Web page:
Drawing enables you to analyse, learn and know. A process of initial research leads onto a codified design through a process of graphical synthesis and component reconstruction.
For a group of architecture students at the Southern California Institute of Architecture, under my guidance, the analysis of animal biology was the starting point for a multidisciplinary creative process that applied methods of scientific research to architectural design. The young designers were profoundly enriched by this process of synthesis, reconstruction, appropriation and re-elaboration.
The students were inspired by his- tory's greatest naturalists, including Leonardo da Vinci (1452-1519), Conrad Gessner (1516-1565), Ulisse Aldrovandi (1522-1605) and Diderot, whose Encyclopédie dedicated a good 12 volumes to tables (planches). He demonstrated that through observation and scientific research, it is possible to create a graphical summary of the knowledge acquired from analysis of the animal world.
The work undertaken resulted in succinct drawings from which the key elements could be picked out, using a minimal colour scheme to indicate the characteristics that had been explored. Taking the animal's body as a starting point, the drawings grew step by step like architectural plans, retaining the scale of the original and concentrating on one part of the body to define it in detail. The aim is thus to create a stratigraphic sectional exploration of the main organ of investigation – the skin.
The skin is a sophisticated, complex and fascinating organ. As well as encasing, containing and protecting us, it is also a sensory and tactile organ that regulates and maintains thermal equilibrium. Reproducing and assessing the skin's characteristics, the drawings depicted each of its parts and strata in their specific dimensions and interrelationships.
The animals chosen for this purpose (hippopotamus, elephant, carpenter bee, desert fox, banana slug, starfish, humming bird and moth) originate in different climatic regions. This geographical variety is reflected in a wide range of skin types, representing the many ways in which fauna has evolved in response to the pressures of environmental adaptation. Hence evolution has resulted in fur, scales, exoskeletons, feathers, etc., depending on the animals' specific habitats. Aside from their beauty, the exploratory drawings that ensue from this process appropriate scientific knowledge and make it accessible to the designer. This in turn leads onto biomimetic design, or design inspired by nature. Indeed, observation of nature allows us to understand how a complex system functions. This can then be used to inspire the creation of new systems designed by and for humans, increasing comfort while respecting other forms of life.
For designers, this new way of approaching architecture not only entails learning to observe and create models of surfaces. By becoming familiar with other, more complex environments, it is possible to identify profound ideas that can be synthesised and reused in design.
This, in essence, is animal biomimetics – a form of scientific exploration performed by designers with the support of biologists, and carried out with precision and a spirit of curiosity. Designers can exploit biomimetics to inspire a form of design that respects environmental interrelations and physical statics, a necessary characteristic if buildings are to be inserted in a built environment in a non-invasive way. Effectively, learning from nature allows us to restore to nature an environment, albeit a modified one, which is in harmony with it – and to develop a more responsible attitude towards the design and redesign of the future built environment.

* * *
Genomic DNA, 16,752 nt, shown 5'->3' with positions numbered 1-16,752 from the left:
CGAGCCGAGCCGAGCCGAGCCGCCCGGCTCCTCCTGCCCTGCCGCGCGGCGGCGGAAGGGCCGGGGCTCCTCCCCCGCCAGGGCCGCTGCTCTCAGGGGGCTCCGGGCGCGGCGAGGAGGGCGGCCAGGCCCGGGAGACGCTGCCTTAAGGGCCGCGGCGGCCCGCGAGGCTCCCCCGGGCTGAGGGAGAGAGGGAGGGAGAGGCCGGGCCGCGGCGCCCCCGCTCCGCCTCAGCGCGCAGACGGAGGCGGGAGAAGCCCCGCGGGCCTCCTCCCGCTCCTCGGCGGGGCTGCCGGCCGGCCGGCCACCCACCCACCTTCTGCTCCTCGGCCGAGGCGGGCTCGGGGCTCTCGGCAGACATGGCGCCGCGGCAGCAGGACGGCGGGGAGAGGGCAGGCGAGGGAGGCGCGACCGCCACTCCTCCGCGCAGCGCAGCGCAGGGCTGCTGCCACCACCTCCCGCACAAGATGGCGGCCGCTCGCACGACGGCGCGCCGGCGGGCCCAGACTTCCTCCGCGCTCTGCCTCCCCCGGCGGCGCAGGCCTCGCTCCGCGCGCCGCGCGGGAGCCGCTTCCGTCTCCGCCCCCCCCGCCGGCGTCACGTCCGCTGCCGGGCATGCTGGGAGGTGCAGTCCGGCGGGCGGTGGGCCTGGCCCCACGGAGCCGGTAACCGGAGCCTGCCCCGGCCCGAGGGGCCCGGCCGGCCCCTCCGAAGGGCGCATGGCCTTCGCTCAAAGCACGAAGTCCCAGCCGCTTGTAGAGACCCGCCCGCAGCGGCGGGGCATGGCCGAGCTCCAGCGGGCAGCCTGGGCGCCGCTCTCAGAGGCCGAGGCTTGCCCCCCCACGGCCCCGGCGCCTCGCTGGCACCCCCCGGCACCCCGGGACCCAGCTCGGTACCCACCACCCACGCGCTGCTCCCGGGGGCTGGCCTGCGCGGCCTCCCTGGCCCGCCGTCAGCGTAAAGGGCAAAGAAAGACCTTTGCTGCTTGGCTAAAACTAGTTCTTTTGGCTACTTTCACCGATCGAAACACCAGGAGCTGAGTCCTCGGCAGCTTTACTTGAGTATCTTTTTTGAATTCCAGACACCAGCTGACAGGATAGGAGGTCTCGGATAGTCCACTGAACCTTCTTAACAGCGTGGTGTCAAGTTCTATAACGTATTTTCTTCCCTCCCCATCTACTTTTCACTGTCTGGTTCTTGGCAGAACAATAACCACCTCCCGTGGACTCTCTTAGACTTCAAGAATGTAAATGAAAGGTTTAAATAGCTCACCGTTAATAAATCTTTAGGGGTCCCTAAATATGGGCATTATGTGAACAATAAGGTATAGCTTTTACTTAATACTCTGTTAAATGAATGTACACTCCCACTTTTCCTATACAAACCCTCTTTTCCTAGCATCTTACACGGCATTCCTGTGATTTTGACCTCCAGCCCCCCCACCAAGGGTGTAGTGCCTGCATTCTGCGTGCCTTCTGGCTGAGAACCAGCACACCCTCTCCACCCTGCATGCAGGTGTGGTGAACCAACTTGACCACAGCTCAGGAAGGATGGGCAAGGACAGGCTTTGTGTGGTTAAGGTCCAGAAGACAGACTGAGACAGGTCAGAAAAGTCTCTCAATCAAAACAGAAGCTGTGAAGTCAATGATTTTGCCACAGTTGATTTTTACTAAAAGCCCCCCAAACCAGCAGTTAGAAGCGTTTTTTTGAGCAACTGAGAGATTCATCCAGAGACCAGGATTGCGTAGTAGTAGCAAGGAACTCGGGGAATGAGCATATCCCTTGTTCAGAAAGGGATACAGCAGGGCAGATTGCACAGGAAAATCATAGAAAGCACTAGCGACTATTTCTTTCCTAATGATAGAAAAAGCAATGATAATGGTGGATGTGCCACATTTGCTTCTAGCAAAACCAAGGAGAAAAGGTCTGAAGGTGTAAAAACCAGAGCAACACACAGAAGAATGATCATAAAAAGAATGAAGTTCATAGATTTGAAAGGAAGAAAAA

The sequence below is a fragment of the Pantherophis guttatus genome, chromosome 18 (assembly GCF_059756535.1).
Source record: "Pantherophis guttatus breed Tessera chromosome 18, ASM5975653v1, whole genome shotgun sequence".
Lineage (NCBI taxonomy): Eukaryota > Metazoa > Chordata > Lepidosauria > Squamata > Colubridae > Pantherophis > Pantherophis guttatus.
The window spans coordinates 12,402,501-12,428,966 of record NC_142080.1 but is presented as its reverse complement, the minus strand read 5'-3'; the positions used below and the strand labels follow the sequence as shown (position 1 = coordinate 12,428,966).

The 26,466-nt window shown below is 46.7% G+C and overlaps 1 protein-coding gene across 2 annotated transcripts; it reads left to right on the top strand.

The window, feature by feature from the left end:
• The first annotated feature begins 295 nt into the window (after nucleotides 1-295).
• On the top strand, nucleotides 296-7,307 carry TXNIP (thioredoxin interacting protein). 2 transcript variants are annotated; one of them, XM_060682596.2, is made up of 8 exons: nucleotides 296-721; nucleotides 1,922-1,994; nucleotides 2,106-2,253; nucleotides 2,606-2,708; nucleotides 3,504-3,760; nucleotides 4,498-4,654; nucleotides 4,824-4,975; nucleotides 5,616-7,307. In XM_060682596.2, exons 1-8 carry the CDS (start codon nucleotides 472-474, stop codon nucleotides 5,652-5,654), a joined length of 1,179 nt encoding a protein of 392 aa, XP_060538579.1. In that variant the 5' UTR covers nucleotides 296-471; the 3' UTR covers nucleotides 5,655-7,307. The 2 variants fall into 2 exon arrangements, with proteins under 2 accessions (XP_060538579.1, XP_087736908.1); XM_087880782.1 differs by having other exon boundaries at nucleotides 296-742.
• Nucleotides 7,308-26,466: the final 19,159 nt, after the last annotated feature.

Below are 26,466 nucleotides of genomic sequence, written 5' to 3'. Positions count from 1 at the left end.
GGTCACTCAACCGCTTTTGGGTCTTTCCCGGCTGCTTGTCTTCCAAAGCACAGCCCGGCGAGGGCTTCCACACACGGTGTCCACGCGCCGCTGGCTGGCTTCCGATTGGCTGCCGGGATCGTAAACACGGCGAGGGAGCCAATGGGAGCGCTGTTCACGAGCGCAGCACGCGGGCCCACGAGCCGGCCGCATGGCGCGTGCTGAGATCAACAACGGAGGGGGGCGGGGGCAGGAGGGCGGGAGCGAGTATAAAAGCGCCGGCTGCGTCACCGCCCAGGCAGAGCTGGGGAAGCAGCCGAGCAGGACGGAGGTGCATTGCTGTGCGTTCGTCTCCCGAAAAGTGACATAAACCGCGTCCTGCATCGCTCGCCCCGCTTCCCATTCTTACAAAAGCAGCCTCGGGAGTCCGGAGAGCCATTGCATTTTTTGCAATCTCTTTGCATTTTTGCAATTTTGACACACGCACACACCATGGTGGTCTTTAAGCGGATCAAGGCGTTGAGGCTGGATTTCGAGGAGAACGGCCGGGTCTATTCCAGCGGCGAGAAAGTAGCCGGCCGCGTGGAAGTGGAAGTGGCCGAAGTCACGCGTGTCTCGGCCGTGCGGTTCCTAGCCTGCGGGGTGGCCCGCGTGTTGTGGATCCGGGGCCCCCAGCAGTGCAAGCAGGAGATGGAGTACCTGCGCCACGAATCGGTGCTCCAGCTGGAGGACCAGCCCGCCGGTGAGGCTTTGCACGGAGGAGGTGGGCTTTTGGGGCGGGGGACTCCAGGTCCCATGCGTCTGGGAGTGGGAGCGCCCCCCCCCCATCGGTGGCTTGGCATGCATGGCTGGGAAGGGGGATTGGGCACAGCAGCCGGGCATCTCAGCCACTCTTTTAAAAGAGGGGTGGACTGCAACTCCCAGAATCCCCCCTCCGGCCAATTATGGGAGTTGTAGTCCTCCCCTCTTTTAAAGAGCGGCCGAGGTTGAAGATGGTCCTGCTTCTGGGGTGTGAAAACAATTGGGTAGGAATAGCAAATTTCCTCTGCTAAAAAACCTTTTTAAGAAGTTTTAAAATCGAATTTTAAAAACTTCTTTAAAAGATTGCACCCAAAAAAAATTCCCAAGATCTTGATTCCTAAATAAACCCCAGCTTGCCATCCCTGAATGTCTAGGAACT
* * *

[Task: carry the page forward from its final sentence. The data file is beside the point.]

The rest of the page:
Although this new type of design draws inspiration from the animal world, it is not intended as a mere experiment in the formal and aesthetic manipulation of nature. It aspires instead to have a performative value. First, by studying the functioning of a specific animal's skin, it discovers the physiological and behavioural strategies used for adaption and survival in a particular environment. This knowledge is then transferred to the "organism" of the corresponding architectural envelope – or the skin of the building. Consequently, the designer's approach to the design strives to identify a more complex and coherent fit between form and function, finding in biology an inexhaustible source of knowledge.
The resulting proto-architectural biomimetic research and design is both performative and interactive. In other words, it pays attention to the dynamics of environmental conditions, improving and supporting them (rather than simply exploiting them), and thereby creating a more sustainable way of building and living.
The designer's sensitivity therefore lies in knowing how to observe the world from a different viewpoint. This means learning to look beyond what is visible – translating and taking inspiration from nature, which is unsurpassed in the perfection, variety and complexity of its systems. Observe the invisible and recreate it in a range of ways – and, why not, make a sectional drawing of an elephant's skin!
Innovation in Architecture Inspired by Nature, Southern California Institute of Architecture (SCI-Arc)
Team leader: Ilaria Mazzoleni, architect (instructor)
Scientific consultant: Graham J. Slater, Ph.D., evolutionary biologist
Editor: Elisabetta Oprandi Students: Maya Alam and Astri Arntzen Bang; Mesrop Alimazyan and Tigran Barsegyan; Adrian Ariosa and Paul Mecomber; Javier Alfredo Cambron and Dohnbi Kim; Francisco Barron and Yu-Pei Li; Nir Zarfaty and Benedetta Frati; Ross Ferrari and Thomas Carpentier; Alina Amiri and Joanna-Maria Helinurm; Erin Lani and Jordan Su; Carlos Rodriguez and Emily Chen; Stephen Sun and Shohei Sakurai; Sarah Månsson and Worrawalan Raksaphon; Joakim Hoen and Ghaiti Mamoune; Yuan Yuan and Juan San Pedro